How to Containerize and Deploy Django Web App on Azure - Single Host

Docker, Django, Azure.... we hear about these terms in our daily day to day job. I would assume we all have a little understanding as to what these terms are. If not that is ok. Check the links below to read about them.
This is a follow up from one of our previous tutorial, How to Create and Deploy Django Web App on Azure . In the previous tutorial, we created a django app and deployed it on a full VM on azure. However, in this tutorial we will be packaging the django app using docker and deploying it onto azure. Later on, I will be creating a blog-post showing the benefits and benchmark test between using a full VM or container to deploy a webapp.

Let's get started

Tools Needed

# Components Link Necessary
1 Azure Account Free $200 Azure Credit on Sign Up. Yes
2 Azure VM Create VM Yes
3 Docker Download Docker Yes
4 Your Time Roughly 20 mins Yes. So you can learn to build web app.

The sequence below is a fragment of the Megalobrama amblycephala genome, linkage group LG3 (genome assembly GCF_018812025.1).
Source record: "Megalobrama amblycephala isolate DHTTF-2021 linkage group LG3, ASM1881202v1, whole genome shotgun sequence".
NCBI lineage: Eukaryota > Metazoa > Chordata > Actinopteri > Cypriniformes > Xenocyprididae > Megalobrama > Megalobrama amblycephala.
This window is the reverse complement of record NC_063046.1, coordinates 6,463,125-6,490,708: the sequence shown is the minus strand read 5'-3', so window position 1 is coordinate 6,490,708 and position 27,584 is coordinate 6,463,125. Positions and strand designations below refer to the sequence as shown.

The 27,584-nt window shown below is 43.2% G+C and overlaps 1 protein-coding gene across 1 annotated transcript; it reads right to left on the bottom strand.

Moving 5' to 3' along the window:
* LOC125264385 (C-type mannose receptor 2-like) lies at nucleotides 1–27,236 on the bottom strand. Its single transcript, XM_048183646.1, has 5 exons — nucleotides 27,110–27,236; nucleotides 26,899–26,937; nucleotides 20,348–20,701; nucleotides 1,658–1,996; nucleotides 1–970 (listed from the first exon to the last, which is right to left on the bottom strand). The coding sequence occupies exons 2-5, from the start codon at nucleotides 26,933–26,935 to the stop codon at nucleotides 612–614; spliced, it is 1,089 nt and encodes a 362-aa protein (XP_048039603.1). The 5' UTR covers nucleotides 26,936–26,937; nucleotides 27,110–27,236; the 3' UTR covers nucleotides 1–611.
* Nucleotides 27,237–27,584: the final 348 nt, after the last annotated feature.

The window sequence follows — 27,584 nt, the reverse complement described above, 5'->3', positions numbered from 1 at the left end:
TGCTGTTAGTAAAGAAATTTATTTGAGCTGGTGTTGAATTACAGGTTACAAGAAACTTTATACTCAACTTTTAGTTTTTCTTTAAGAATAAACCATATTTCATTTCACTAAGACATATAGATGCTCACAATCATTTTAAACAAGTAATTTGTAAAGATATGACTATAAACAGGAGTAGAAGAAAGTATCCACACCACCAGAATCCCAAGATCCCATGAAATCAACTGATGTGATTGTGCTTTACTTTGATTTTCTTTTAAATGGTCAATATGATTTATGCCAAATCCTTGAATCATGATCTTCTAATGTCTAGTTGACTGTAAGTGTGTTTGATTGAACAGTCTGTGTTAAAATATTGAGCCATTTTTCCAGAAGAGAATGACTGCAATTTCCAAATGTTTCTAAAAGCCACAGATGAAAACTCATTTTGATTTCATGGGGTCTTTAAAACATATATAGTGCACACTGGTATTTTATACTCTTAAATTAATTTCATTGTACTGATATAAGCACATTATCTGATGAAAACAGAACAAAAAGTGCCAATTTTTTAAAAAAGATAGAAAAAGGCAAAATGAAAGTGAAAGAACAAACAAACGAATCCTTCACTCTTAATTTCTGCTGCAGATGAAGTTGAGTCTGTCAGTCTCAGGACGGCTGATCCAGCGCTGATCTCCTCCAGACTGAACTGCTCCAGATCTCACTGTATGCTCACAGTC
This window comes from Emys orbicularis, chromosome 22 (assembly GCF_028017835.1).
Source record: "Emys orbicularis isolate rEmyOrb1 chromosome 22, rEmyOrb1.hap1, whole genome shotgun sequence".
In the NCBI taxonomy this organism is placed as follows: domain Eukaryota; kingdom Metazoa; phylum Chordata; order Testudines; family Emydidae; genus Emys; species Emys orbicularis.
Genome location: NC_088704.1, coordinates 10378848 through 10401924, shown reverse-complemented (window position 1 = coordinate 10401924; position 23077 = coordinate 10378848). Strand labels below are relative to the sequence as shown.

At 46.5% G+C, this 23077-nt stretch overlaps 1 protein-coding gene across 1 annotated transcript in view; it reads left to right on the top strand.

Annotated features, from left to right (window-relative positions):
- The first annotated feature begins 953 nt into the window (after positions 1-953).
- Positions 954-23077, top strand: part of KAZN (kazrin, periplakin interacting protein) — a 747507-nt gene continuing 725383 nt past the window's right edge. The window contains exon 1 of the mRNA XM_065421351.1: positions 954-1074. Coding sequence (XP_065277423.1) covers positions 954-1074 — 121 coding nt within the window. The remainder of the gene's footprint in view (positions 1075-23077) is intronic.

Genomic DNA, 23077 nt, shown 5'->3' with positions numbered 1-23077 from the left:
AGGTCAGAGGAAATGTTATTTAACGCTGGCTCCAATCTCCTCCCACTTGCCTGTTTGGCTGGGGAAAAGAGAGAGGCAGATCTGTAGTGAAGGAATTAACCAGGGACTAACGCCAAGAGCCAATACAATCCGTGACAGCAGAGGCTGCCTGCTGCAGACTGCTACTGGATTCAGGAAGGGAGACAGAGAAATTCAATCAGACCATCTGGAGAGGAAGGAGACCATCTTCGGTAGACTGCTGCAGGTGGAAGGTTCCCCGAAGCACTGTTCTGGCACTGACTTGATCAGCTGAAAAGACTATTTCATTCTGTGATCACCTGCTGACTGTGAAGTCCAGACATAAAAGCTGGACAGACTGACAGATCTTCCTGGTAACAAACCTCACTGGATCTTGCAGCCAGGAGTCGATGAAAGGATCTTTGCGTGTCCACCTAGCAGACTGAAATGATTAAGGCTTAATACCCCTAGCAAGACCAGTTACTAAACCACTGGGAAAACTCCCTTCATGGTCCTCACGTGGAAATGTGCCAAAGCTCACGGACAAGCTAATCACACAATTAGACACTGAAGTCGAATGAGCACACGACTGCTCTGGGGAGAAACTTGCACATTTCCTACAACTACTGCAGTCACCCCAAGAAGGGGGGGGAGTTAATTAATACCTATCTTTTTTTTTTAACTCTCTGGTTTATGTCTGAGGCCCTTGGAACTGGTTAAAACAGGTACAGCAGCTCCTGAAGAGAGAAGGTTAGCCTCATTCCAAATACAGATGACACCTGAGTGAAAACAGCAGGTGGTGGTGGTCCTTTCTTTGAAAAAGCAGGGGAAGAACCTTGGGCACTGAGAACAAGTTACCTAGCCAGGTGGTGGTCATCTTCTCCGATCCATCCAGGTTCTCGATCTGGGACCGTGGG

Please follow this tutorial to create a VM on Azure if you haven't created one already.

Once you are done creating your Azure Account and creating your VM, you are golden to follow through the tutorial.

Installing Docker and Docker-Compose

Install packages

$ sudo apt install apt-transport-https ca-certificates curl software-properties-common

Add Docker GPG key

$ curl -fsSL | sudo apt-key add -

Add Docker repository

$ sudo add-apt-repository "deb [arch=amd64] focal stable"

Install Docker

$ sudo apt install docker-ce

Add current user to run Docker without sudo

$ sudo usermod -aG docker ${USER}

Log user out/in of system

$ su - ${USER}

Install Docker-Compose

$ sudo curl -L \\
-o /usr/local/bin/docker-compose

Change Docker-Compose permission

$ sudo chmod +x /usr/local/bin/docker-compose

Congratulations you now have docker and docker-compose installed

Setting Up Django Project

Create django directory

$ mkdir django && cd django

Create a python virtual environment

$ virtualenv .

Setup DB

$ mkdir db && cd db

Create a docker-compose file to create postgres db running in a container